I. Participation in Comment Period as Jurisdictional Prerequisite

Defendant raises the same jurisdictional defense, failure to exhaust administrative remedies, to plaintiff's first two claims. Specifically, defendant maintains that plaintiff was required to participate in the comment period following the issuance of the section 751 preliminary review before seeking judicial relief. Under section 751, as it read during the period in question, ITA was required to conduct annual reviews of each CVD order. 2 Accordingly, the agency published its notice of "Preliminary Results of Administrative Review" concerning Brazilian pig iron. 48 Fed.Reg. 54,091 (1983). This notice invited interested parties to comment on the preliminary results. Id. Written comments could be submitted within thirty days of the date of publication of the notice (November 30, 1983). Parties could also "request disclosure and/or a hearing" within ten days of publication. Id. at 54,093. The first question confronting the court is whether plaintiff was required to submit comments or request a hearing before raising issues in this court that could have been raised before the agency.

"The general rule is that 'administrative exhaustion of remedies is required before a litigant will be allowed to raise a claim via a civil action.' " Allen v. Regan, 9 C.I.T. ----, Slip Op. 85-126 at 6 (Dec. 10, 1985) (quoting Rhone Poulenc, S.A. v. United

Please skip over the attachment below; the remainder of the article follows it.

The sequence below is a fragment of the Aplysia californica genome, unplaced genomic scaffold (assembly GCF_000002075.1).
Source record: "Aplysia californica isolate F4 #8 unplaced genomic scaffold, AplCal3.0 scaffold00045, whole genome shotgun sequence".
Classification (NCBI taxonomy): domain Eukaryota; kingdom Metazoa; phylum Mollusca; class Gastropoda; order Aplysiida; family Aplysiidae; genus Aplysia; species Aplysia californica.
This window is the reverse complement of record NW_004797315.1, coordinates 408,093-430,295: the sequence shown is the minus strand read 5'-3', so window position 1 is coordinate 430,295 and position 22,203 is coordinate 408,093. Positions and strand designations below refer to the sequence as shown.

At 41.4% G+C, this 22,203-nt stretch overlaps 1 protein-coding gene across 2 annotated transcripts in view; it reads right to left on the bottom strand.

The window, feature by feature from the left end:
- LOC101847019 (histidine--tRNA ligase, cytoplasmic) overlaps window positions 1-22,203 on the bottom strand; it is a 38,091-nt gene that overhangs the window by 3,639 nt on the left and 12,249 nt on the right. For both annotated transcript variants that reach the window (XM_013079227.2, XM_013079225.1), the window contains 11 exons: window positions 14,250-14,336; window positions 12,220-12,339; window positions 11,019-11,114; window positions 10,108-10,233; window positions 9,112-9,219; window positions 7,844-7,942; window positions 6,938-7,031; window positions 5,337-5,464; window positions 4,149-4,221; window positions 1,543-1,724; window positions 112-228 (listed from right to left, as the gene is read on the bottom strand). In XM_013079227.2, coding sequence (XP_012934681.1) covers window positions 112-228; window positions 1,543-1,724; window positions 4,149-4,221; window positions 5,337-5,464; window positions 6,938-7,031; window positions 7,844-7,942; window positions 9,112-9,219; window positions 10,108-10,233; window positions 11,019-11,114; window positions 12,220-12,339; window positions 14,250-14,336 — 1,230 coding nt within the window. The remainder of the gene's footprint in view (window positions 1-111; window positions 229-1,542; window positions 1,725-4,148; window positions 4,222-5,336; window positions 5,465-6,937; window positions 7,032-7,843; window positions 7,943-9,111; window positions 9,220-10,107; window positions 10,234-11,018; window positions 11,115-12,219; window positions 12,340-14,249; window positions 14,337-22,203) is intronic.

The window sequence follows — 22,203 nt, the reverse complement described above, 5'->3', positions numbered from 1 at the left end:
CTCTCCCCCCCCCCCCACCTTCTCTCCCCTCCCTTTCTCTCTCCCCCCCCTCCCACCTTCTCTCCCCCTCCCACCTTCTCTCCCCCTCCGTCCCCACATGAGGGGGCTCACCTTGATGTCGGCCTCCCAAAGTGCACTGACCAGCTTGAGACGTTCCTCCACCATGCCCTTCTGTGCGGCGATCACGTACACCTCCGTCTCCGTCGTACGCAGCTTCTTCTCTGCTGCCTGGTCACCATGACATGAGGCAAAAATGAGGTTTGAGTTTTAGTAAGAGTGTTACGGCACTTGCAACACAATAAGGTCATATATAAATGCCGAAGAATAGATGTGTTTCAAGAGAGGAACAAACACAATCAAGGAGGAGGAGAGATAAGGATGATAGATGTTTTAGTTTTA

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States, 7 C.I.T. ----, 583 F.Supp. 607, 609 (1984), citing United States v. L.A. Tucker Truck Lines, Inc., 344 U.S. 33, 37, 73 S.Ct. 67, 69, 97 L.Ed. 54 (1952)). Procedures governing section 751 reviews are set out in 19 C.F.R. § 355.41 (1983), promulgated by the Secretary of the Treasury. Section 355.41(d) specifically lists the various procedures that ITA set forth in its preliminary order. Thus, to have exhausted its administrative remedies, plaintiff should have either requested a hearing or offered written comments on the proposed changes. Under normal circumstances, only then would it be able to raise those issues at the judicial level. L.A. Tucker Truck Lines, 344 U.S. at 37, 73 S.Ct. at 69 ("as a general rule ... courts should not topple over administrative decisions unless the administrative body not only had erred, but has erred against objection made at the time appropriate under its practice"); Unemployment Compensation Commission v. Aragon, 329 U.S. 143, 155, 67 S.Ct. 245, 251, 91 L.Ed. 136 (1946) ("[a] reviewing court usurps the agency's function when it sets aside the administrative determination upon a ground not theretofore presented"); Meglio v. Merit Systems Protection Board, 758 F.2d 1576, 1577-78 (Fed.Cir. 1984) (failure to raise claim before administrative body constitutes effective waiver of right to contest).

A plaintiff's failure to exhaust its administrative remedies is not always fatal to its case, however. This court is not required by statute to consider full exhaustion of administrative remedies a jurisdictional prerequisite to an action contesting the final determination of an annual review of a countervailing duty order. Instead, in this situation, the court "shall, where appropriate, require the exhaustion of administrative remedies." 28 U.S.C. § 2637(d) (1982) (emphasis added). See Rhone Poulenc, 7 C.I.T. at ----, 583 F.Supp. at 611 (exhaustion required "where appropriate" if plaintiff satisfies prerequisite of participation under 19 U.S.C. § 1516a(a)(2)). 3